Journalist Róisín Ingle said: “With the landslide for Yes, I finally felt like I belonged… The referendum result was Ireland confirming that women are equal citizens.”
Journalist Una Mullally described what happened as a “collective victory driven by a national movement”. But she felt that with everyone clambering onto the victory wagon, young women were “already being written out of the story of repeal”. What was really remarkable, she said, “was the increase in turnout among women aged 18-24 in this referendum compared with the last general election in 2016: 94%”. She insists that “an analysis that does not place at its centre the feminist, women-led movement which fought for, ran, and won this referendum… is bereft”.
“This movement ended as a mainstream one while constantly being told it was on the fringes. We changed the world with marriage equality, we changed the world with this referendum, so what else can we achieve? The marriage equality movement changed Irish politics in that it gave momentum not just to the potential of repealing the Eighth, but trained up a generation of canvassers, and engaged young people who gravitate towards issues, not parties. Who will speak to that 94 per cent now? How can we as a society sustain that political engagement?”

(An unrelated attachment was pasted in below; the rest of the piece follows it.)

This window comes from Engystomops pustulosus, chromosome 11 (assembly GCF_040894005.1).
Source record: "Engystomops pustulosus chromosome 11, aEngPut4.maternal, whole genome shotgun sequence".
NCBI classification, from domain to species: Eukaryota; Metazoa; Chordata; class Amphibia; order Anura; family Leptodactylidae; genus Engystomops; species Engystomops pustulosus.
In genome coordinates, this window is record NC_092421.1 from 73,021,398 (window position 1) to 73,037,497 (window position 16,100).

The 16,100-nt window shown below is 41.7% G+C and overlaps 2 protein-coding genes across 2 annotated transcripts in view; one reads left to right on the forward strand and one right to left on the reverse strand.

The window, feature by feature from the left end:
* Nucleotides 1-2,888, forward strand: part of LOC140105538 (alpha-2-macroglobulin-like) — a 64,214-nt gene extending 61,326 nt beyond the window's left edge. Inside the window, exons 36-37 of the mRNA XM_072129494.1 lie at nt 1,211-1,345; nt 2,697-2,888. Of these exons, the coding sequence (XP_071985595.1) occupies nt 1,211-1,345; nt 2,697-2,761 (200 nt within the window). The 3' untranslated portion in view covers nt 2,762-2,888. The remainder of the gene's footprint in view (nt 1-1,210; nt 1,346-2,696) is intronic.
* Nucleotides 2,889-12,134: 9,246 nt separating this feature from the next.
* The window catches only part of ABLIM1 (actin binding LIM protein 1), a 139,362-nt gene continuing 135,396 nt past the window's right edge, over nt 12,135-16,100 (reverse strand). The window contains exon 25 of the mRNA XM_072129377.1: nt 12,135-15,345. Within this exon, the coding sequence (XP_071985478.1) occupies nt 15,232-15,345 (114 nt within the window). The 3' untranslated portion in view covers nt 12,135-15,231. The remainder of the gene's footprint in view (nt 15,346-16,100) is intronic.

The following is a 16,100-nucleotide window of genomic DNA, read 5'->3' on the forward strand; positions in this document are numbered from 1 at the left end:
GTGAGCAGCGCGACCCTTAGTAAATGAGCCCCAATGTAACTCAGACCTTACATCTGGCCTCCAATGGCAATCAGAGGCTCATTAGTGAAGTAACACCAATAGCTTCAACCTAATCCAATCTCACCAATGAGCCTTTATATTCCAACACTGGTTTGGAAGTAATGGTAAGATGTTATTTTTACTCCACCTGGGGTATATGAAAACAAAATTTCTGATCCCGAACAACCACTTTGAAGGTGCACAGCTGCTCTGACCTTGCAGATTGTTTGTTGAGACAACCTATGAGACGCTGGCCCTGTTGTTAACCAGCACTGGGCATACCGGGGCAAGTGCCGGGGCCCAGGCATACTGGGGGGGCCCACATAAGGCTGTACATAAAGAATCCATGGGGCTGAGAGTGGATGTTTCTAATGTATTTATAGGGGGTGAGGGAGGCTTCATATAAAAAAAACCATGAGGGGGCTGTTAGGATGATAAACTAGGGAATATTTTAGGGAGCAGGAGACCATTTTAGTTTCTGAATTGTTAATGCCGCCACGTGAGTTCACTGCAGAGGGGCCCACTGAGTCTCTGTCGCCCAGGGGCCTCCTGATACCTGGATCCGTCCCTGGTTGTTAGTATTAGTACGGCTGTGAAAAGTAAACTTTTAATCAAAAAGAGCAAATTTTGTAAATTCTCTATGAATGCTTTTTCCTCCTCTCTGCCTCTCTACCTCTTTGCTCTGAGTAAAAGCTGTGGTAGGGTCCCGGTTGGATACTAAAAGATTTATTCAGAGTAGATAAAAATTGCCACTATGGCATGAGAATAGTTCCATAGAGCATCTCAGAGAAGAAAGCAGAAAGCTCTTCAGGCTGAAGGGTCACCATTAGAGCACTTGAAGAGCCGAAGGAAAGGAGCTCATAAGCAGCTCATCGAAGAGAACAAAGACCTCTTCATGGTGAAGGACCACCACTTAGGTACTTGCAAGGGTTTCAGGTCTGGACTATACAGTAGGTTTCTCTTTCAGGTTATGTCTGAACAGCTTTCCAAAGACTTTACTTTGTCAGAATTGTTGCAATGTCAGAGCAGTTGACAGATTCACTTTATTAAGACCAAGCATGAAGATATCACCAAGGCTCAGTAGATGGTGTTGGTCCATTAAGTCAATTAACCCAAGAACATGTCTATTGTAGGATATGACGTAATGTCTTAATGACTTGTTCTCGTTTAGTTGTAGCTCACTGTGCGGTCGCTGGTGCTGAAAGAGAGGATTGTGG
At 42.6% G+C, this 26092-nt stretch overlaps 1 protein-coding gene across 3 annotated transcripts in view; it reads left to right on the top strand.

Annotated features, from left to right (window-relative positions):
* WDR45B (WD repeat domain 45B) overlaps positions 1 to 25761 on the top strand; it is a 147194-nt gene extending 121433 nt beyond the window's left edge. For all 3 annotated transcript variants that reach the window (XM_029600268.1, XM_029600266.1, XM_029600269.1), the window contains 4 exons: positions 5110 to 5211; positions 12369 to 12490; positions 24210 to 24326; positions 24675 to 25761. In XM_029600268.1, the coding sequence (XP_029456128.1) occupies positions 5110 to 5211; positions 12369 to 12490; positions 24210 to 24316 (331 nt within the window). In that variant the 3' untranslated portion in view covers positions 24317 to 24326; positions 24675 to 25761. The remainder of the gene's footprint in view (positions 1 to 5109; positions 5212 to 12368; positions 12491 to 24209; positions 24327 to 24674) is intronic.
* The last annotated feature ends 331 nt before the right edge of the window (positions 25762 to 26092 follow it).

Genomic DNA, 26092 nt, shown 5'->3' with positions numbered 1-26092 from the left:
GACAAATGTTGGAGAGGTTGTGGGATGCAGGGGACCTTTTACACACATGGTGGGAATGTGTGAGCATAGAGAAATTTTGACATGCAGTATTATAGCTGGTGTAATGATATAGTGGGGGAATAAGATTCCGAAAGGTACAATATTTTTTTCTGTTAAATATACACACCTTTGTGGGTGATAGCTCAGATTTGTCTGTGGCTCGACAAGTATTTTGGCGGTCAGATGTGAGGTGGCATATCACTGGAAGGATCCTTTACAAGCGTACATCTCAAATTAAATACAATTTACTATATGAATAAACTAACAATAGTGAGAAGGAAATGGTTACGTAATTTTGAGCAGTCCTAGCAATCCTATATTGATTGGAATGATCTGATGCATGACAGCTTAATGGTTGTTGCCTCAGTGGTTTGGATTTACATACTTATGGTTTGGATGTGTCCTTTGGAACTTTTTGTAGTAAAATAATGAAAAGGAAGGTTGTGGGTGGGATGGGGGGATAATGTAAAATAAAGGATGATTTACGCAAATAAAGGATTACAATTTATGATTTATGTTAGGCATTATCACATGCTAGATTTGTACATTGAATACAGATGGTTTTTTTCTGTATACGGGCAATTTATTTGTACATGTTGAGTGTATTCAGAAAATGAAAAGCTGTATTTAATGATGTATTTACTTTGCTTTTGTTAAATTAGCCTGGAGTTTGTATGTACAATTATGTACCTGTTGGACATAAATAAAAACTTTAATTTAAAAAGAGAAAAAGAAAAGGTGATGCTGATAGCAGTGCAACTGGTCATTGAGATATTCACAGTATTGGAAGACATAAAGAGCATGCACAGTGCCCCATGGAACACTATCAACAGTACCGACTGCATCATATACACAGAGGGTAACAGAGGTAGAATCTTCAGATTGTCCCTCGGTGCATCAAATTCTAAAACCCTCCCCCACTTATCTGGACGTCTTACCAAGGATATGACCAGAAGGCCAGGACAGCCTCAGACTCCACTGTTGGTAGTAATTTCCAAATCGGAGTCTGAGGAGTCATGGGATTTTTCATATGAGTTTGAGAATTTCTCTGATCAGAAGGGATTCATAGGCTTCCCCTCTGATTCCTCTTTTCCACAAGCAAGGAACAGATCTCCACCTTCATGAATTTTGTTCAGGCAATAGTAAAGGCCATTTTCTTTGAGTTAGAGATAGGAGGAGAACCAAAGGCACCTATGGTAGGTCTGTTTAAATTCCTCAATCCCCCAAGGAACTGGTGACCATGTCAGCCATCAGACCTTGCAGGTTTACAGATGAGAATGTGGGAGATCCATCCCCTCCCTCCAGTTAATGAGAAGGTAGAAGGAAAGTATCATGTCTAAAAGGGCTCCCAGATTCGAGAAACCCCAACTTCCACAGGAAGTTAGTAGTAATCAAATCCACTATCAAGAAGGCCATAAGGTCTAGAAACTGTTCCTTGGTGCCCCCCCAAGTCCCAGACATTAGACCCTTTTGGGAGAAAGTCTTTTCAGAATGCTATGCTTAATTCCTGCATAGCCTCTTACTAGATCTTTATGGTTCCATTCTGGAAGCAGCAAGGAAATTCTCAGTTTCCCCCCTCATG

Mary Favier, a GP, a founding member of Doctors for Choice and vice-president of the Irish College of General Practitioners, is already involved in ensuring the vote leads to the abortion services promised by the government, including unrestricted access to abortion up to 12 weeks, provided by GPs as part of a comprehensive reproductive and sexual health service. But she’s worried that abortion provision is threatened by austerity measures affecting health care, and it’s clear that time will be needed to pass legislation, license medical abortion pills, establish evidence-based procedures and protocols to ensure quality of care, set up a telephone support line(s), and institute provider training.
The numbers of early abortions that need to be provided in Irish general practice are likely to be relatively small, she says, given that there are 2,500 GPs (minus the ones who will conscientiously object) and there will be an estimated 5,000 medical abortions per year. “If every GP provided the service they would see about two cases per year on average. If just 100 GPs provided the service, they would see about one case a fortnight. Many more GPs have expressed a conscientious commitment to providing a service; indeed, small working groups of general practitioners and obstetricians have this week been established in some regional areas to discuss how local provision might work in terms of referral pathways, access to ultrasound when indicated and follow-up aftercare.”
She concludes optimistically: “Introducing new and additional services will inevitably bring teething problems but there is no doubt that in a year or so the services will be up and running in Irish general practice and will be a success.” Amen to that, we say!!!